The p53 tumor-suppressor gene is an important factor in the ability of a cell to maintain genomic integrity and control growth in response to a variety of stresses. The ability of p53 to transcriptionally activate an array of genes in response to damage has been well characterized. However, there is growing evidence that p53 can also function as a transcriptional repressor and that this function may be involved in apoptosis. Currently, only a handful of down-regulated genes have been identified and the mechanism by which p53 transrepresses remains unclear. To add to our understanding of this potentially important function of p53, we have identified two novel targets, stathmin and FKBP25. Upon induction of p53, both genes display decreased levels of endogenous expression in a p53-dependent and specific manner in a number of human and murine cell lines. Furthermore, stathmin was utilized as a molecular marker to investigate a possible mechanism of this down-regulation. We have found that repression of stathmin is mostly relieved by treatment with trichostatin A, an inhibitor of histone deacetylases. This observation provides a functional link between p53-mediated repression and a bona fide repression complex which includes HDAC1 and mSin3a. In support of this potential link, we have shown that p53 associates in vivo with HDAC1 indirectly through mSin3a. In addition, the regions responsible for p53-mSin3a interaction have been initially mapped in vitro to the PAH2-3 region of mSin3a and two regions of p53 previously shown to be involved in repression---the tetramerization and proline domains. Interestingly, the proline domain has been recently shown to be an important component of p53-dependent apoptosis. Finally, we provide evidence that p53 and mSin3a are inducibly targeted to the stathmin promotor and may affect the acetylation status of the region. In conclusion, our data strongly suggest that p53 may repress transcription by recruitment of a repression complex to the promotors of target genes.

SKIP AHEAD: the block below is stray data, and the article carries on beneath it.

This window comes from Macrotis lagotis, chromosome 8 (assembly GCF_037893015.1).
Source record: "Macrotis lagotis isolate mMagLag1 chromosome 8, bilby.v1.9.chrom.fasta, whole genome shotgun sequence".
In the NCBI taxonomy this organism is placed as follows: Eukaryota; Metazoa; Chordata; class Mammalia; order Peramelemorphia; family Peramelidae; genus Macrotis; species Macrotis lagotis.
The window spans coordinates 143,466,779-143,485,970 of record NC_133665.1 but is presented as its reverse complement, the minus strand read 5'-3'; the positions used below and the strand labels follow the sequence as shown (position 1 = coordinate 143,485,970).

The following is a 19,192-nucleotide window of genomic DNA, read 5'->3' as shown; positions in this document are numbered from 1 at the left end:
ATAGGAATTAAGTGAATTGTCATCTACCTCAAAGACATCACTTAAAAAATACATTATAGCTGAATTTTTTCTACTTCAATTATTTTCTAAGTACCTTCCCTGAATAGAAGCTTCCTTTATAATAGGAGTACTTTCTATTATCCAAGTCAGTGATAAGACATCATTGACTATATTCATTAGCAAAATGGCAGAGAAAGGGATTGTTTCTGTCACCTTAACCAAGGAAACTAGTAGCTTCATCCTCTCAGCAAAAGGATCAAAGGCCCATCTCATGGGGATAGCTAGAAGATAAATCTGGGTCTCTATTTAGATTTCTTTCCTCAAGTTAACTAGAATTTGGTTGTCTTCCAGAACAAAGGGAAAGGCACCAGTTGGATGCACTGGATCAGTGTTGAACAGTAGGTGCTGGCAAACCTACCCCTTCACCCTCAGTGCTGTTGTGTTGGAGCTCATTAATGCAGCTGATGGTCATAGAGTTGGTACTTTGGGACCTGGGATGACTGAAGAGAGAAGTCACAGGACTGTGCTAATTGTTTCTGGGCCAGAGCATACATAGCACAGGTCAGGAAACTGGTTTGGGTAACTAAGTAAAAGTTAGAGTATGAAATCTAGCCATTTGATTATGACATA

Adviser: Donna George. Thesis (Ph.D. in Cell and Molecular Biology) -- University of Pennsylvania, 1999. Includes bibliographical references.